The Catholic M.P.s met in private on Wednesday to discuss the Catholic aspect of the education plans, previous to the two days' debate. The Catholic Herald has been able to obtain from a number of these M.P.s a statement of the v;ew they take. Two bishops have so far cornmented in public on the White Paper, the Archbishop of Birmingham, who recognises the Government's good intentions but is unable to aecept the deal for Catholics, and the Bishop of Salford, who pithily summarises Catholic objections.
Explain it to them
I find that the Catholic view is widely misunderstood; we should, therefore, explain our attitude simply and without complication of detail.
(a) We Catholics cannot accept agreed syllabus religious teaching, because it is Protestant in character and naturally rejects the central doctrines of our faith. (b) We cannot agree that our children should attend agreed syllabus schools and contract out of religious instruction in favour of an hour or two a week of denominational teaching, because we believe that Catholicism is not a mere subject of instruction, but a way of life; it must permeate the whole curriculum of the school; history, biology, for example, must be taught from the Catholic angle, and Catholic example must shine out of the lives of the teachers.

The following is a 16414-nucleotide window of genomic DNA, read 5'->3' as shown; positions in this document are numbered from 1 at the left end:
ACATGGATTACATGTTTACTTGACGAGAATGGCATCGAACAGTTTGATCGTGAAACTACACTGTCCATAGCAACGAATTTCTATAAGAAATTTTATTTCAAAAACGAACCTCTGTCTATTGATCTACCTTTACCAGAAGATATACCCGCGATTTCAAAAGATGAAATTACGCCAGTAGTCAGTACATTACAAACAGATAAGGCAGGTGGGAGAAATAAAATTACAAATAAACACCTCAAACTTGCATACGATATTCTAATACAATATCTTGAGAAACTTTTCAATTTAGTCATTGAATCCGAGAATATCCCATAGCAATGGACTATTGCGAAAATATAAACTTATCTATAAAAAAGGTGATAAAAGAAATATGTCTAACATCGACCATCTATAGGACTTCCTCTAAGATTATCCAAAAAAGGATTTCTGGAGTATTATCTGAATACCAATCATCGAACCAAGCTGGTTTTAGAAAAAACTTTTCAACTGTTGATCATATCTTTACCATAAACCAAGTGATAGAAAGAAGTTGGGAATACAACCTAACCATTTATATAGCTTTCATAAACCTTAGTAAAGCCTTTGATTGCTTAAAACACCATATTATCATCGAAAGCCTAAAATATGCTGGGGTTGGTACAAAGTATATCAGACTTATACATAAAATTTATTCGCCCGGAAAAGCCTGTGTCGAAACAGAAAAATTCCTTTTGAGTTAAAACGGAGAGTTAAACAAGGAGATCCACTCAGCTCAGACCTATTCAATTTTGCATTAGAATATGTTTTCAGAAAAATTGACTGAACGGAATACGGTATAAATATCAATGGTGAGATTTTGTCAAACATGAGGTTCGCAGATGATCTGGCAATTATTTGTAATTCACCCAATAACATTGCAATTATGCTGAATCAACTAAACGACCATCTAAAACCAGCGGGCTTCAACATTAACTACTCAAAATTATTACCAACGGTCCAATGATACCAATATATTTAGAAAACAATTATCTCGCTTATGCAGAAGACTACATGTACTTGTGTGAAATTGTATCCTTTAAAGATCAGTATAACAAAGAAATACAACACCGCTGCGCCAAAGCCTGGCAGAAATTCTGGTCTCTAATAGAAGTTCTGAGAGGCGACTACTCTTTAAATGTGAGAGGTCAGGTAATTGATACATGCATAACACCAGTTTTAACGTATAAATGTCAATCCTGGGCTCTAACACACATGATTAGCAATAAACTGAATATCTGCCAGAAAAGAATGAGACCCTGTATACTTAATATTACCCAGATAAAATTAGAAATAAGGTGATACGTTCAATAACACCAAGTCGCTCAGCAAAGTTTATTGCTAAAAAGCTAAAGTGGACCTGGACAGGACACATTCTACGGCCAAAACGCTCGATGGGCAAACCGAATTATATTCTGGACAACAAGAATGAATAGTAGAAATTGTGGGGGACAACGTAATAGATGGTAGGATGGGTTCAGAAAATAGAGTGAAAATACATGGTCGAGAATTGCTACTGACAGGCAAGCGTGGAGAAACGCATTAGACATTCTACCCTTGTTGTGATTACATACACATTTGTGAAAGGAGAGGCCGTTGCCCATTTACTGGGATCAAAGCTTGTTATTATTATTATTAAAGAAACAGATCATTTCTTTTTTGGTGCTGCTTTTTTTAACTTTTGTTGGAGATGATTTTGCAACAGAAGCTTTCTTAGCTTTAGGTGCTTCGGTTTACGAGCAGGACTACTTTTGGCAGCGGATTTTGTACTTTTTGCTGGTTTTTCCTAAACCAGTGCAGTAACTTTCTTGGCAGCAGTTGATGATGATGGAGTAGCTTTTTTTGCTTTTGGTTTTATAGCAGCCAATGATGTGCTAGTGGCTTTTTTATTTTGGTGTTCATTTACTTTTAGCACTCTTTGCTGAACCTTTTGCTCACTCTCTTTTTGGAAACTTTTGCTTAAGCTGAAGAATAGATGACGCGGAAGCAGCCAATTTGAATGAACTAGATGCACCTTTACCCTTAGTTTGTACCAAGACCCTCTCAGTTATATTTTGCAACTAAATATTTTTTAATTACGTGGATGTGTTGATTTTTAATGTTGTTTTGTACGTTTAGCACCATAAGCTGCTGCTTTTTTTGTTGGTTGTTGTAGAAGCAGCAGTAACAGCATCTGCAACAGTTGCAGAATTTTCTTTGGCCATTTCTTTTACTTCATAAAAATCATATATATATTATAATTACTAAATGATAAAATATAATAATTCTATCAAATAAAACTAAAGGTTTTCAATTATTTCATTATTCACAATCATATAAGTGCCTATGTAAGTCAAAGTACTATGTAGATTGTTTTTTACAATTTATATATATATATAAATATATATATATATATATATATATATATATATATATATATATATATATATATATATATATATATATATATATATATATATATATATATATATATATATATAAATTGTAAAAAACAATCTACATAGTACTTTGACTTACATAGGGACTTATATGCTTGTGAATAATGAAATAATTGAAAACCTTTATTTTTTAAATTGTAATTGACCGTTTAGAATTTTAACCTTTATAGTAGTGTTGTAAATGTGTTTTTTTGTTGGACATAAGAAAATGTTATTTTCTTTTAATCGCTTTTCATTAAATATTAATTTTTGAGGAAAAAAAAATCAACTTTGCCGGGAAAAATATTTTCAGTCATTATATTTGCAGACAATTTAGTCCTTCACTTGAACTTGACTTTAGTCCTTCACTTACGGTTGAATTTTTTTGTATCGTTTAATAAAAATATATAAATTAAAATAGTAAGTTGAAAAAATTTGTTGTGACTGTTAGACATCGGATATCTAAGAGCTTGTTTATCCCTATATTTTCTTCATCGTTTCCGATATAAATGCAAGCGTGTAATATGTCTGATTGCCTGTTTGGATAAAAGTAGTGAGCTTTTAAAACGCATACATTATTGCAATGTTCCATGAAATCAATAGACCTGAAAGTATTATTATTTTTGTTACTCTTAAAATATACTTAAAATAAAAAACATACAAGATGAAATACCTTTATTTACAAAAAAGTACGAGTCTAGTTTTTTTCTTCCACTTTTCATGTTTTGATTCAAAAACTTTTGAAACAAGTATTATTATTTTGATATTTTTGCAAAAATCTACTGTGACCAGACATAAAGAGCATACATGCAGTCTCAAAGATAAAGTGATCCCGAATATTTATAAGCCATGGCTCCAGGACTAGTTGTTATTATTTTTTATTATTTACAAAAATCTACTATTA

(c) We believe that education is primarily a matter for the parents, who, after God, are the pro-creators. The State is merely a convenient agent for providing the kind of education that parents require. (d) We reject. therefore, any educational system which forces us to contribute a full share towards schools to which we cannot, in conscience, send our children, and at the same time requires us to shoulder all or part of the burden of private schools which meet our requirements.
If every one could be brought to understand this fundamental position, we should get what we want.
Teachers — they are the crux
My personal view is that if the Government would meet us on the question of the appointment of teachers that we could accept one hundred per cent. and work in with the local authorities. On the other hand nothing will induce us to give up the right of Catholic parents to bring up their children in the faith of their fathers. But the difficulty of the appointment of Catholic teachers might be got over by resubmitting a list of our teachers to the local authorities for their approval. After all the money and sweat we have poured into our Catholic schools we cannot sacrifice all that just for a whim.
S/LDR. E. L. FLEMING, K.C. Toleration—a lubricant
I was under the impression that no controversial Bills would be introduced into the House of Commons during the war, unless it was absolutely essential to do so. Now an Education Bill is in the offing and I have no doubt that H.M. Government wish to have agreement amongst members as far as possible. This can only be accomplished by paying due attention to what I consider is a fundamental principle: All parents should be allowed to send their children to schools staffed by teachers professing the parents' Creed. Toleration is the finest lubricant for the wheels of our Parliamentary machine, and I would say to all men and women of good-will:
Let every bird have its own little nest; Let every Creed have the school it loves best.